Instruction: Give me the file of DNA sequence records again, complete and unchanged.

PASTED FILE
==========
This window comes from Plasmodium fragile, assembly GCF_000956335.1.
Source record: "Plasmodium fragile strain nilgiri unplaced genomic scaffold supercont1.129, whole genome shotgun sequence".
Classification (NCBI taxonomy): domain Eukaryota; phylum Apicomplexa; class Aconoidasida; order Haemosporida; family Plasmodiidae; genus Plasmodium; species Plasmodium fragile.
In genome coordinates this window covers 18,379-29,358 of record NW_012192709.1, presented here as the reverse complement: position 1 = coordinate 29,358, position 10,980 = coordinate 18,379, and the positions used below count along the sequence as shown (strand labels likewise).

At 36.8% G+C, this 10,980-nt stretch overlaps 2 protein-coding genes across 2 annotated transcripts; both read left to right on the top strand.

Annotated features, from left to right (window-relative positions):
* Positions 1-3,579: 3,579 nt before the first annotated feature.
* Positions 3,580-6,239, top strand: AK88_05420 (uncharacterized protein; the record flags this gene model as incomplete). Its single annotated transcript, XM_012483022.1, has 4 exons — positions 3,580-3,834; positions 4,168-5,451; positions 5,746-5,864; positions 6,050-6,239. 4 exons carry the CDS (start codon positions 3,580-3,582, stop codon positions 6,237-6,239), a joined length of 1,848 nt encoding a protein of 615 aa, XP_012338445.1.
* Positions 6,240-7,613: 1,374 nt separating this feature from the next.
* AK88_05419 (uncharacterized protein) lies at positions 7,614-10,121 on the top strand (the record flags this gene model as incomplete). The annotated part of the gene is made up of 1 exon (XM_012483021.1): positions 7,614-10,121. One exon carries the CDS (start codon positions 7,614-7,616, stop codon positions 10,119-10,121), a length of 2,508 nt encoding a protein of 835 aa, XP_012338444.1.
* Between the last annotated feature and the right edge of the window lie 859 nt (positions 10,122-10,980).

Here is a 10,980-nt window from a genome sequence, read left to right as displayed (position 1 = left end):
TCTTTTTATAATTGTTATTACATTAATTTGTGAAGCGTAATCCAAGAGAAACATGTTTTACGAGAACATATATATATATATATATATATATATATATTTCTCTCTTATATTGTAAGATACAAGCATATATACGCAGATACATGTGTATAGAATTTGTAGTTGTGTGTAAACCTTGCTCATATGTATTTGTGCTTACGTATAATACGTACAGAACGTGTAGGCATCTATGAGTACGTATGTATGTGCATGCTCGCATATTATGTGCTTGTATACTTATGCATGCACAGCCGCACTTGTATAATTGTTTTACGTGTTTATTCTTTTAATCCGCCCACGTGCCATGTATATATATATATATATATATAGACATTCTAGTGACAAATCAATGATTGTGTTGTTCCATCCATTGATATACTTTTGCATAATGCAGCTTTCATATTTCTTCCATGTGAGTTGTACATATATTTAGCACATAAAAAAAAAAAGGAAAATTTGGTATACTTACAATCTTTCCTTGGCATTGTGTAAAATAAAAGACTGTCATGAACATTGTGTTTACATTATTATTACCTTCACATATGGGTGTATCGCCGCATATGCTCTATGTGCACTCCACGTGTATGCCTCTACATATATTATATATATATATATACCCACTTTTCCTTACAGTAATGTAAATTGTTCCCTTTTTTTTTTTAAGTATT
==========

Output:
This window comes from Plasmodium fragile, assembly GCF_000956335.1.
Source record: "Plasmodium fragile strain nilgiri unplaced genomic scaffold supercont1.129, whole genome shotgun sequence".
Classification (NCBI taxonomy): domain Eukaryota; phylum Apicomplexa; class Aconoidasida; order Haemosporida; family Plasmodiidae; genus Plasmodium; species Plasmodium fragile.
In genome coordinates this window covers 18,379-29,358 of record NW_012192709.1, presented here as the reverse complement: position 1 = coordinate 29,358, position 10,980 = coordinate 18,379, and the positions used below count along the sequence as shown (strand labels likewise).

At 36.8% G+C, this 10,980-nt stretch overlaps 2 protein-coding genes across 2 annotated transcripts; both read left to right on the top strand.

Annotated features, from left to right (window-relative positions):
* Positions 1-3,579: 3,579 nt before the first annotated feature.
* Positions 3,580-6,239, top strand: AK88_05420 (uncharacterized protein; the record flags this gene model as incomplete). Its single annotated transcript, XM_012483022.1, has 4 exons — positions 3,580-3,834; positions 4,168-5,451; positions 5,746-5,864; positions 6,050-6,239. 4 exons carry the CDS (start codon positions 3,580-3,582, stop codon positions 6,237-6,239), a joined length of 1,848 nt encoding a protein of 615 aa, XP_012338445.1.
* Positions 6,240-7,613: 1,374 nt separating this feature from the next.
* AK88_05419 (uncharacterized protein) lies at positions 7,614-10,121 on the top strand (the record flags this gene model as incomplete). The annotated part of the gene is made up of 1 exon (XM_012483021.1): positions 7,614-10,121. One exon carries the CDS (start codon positions 7,614-7,616, stop codon positions 10,119-10,121), a length of 2,508 nt encoding a protein of 835 aa, XP_012338444.1.
* Between the last annotated feature and the right edge of the window lie 859 nt (positions 10,122-10,980).

Here is a 10,980-nt window from a genome sequence, read left to right as displayed (position 1 = left end):
TCTTTTTATAATTGTTATTACATTAATTTGTGAAGCGTAATCCAAGAGAAACATGTTTTACGAGAACATATATATATATATATATATATATATATATTTCTCTCTTATATTGTAAGATACAAGCATATATACGCAGATACATGTGTATAGAATTTGTAGTTGTGTGTAAACCTTGCTCATATGTATTTGTGCTTACGTATAATACGTACAGAACGTGTAGGCATCTATGAGTACGTATGTATGTGCATGCTCGCATATTATGTGCTTGTATACTTATGCATGCACAGCCGCACTTGTATAATTGTTTTACGTGTTTATTCTTTTAATCCGCCCACGTGCCATGTATATATATATATATATATATAGACATTCTAGTGACAAATCAATGATTGTGTTGTTCCATCCATTGATATACTTTTGCATAATGCAGCTTTCATATTTCTTCCATGTGAGTTGTACATATATTTAGCACATAAAAAAAAAAAGGAAAATTTGGTATACTTACAATCTTTCCTTGGCATTGTGTAAAATAAAAGACTGTCATGAACATTGTGTTTACATTATTATTACCTTCACATATGGGTGTATCGCCGCATATGCTCTATGTGCACTCCACGTGTATGCCTCTACATATATTATATATATATATATACCCACTTTTCCTTACAGTAATGTAAATTGTTCCCTTTTTTTTTTTAAGTATT